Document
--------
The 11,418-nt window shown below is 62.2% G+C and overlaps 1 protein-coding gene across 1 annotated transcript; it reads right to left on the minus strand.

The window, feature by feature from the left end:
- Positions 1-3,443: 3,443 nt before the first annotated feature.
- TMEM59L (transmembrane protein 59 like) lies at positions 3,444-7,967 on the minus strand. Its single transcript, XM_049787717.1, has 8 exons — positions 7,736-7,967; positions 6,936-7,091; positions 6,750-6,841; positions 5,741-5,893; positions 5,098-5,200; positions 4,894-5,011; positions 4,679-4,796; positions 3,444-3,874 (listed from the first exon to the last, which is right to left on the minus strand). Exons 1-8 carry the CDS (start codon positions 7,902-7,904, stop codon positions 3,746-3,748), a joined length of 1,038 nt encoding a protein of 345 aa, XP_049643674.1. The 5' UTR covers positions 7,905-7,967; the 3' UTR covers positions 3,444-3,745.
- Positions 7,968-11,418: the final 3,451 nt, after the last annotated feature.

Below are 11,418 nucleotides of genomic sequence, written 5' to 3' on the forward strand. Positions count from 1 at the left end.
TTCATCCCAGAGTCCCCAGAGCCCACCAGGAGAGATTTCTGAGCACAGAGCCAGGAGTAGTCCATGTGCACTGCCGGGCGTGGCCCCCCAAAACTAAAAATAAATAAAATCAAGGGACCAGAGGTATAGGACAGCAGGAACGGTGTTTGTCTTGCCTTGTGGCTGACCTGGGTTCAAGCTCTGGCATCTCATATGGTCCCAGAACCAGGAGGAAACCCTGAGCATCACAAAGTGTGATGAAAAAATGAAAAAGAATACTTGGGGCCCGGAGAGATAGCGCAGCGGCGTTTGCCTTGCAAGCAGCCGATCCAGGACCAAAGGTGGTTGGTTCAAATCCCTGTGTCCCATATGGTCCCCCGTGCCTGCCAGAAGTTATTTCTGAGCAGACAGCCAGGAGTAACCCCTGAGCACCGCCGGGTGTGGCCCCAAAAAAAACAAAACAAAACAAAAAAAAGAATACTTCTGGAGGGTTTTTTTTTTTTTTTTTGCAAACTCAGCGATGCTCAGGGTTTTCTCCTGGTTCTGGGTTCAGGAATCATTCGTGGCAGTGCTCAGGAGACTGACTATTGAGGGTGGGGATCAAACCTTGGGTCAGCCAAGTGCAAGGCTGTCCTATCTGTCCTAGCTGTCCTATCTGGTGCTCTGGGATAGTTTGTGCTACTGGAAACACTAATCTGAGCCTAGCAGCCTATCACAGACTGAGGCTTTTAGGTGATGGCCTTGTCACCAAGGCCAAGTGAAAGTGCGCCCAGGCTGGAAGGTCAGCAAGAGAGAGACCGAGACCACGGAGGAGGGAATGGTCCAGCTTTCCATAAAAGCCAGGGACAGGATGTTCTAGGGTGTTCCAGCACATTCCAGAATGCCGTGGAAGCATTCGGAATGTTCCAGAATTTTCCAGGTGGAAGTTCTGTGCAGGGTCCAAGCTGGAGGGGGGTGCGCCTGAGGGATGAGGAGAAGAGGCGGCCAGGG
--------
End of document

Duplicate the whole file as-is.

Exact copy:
The 11,418-nt window shown below is 62.2% G+C and overlaps 1 protein-coding gene across 1 annotated transcript; it reads right to left on the minus strand.

The window, feature by feature from the left end:
- Positions 1-3,443: 3,443 nt before the first annotated feature.
- TMEM59L (transmembrane protein 59 like) lies at positions 3,444-7,967 on the minus strand. Its single transcript, XM_049787717.1, has 8 exons — positions 7,736-7,967; positions 6,936-7,091; positions 6,750-6,841; positions 5,741-5,893; positions 5,098-5,200; positions 4,894-5,011; positions 4,679-4,796; positions 3,444-3,874 (listed from the first exon to the last, which is right to left on the minus strand). Exons 1-8 carry the CDS (start codon positions 7,902-7,904, stop codon positions 3,746-3,748), a joined length of 1,038 nt encoding a protein of 345 aa, XP_049643674.1. The 5' UTR covers positions 7,905-7,967; the 3' UTR covers positions 3,444-3,745.
- Positions 7,968-11,418: the final 3,451 nt, after the last annotated feature.

Below are 11,418 nucleotides of genomic sequence, written 5' to 3' on the forward strand. Positions count from 1 at the left end.
TTCATCCCAGAGTCCCCAGAGCCCACCAGGAGAGATTTCTGAGCACAGAGCCAGGAGTAGTCCATGTGCACTGCCGGGCGTGGCCCCCCAAAACTAAAAATAAATAAAATCAAGGGACCAGAGGTATAGGACAGCAGGAACGGTGTTTGTCTTGCCTTGTGGCTGACCTGGGTTCAAGCTCTGGCATCTCATATGGTCCCAGAACCAGGAGGAAACCCTGAGCATCACAAAGTGTGATGAAAAAATGAAAAAGAATACTTGGGGCCCGGAGAGATAGCGCAGCGGCGTTTGCCTTGCAAGCAGCCGATCCAGGACCAAAGGTGGTTGGTTCAAATCCCTGTGTCCCATATGGTCCCCCGTGCCTGCCAGAAGTTATTTCTGAGCAGACAGCCAGGAGTAACCCCTGAGCACCGCCGGGTGTGGCCCCAAAAAAAACAAAACAAAACAAAAAAAAGAATACTTCTGGAGGGTTTTTTTTTTTTTTTTTGCAAACTCAGCGATGCTCAGGGTTTTCTCCTGGTTCTGGGTTCAGGAATCATTCGTGGCAGTGCTCAGGAGACTGACTATTGAGGGTGGGGATCAAACCTTGGGTCAGCCAAGTGCAAGGCTGTCCTATCTGTCCTAGCTGTCCTATCTGGTGCTCTGGGATAGTTTGTGCTACTGGAAACACTAATCTGAGCCTAGCAGCCTATCACAGACTGAGGCTTTTAGGTGATGGCCTTGTCACCAAGGCCAAGTGAAAGTGCGCCCAGGCTGGAAGGTCAGCAAGAGAGAGACCGAGACCACGGAGGAGGGAATGGTCCAGCTTTCCATAAAAGCCAGGGACAGGATGTTCTAGGGTGTTCCAGCACATTCCAGAATGCCGTGGAAGCATTCGGAATGTTCCAGAATTTTCCAGGTGGAAGTTCTGTGCAGGGTCCAAGCTGGAGGGGGGTGCGCCTGAGGGATGAGGAGAAGAGGCGGCCAGGG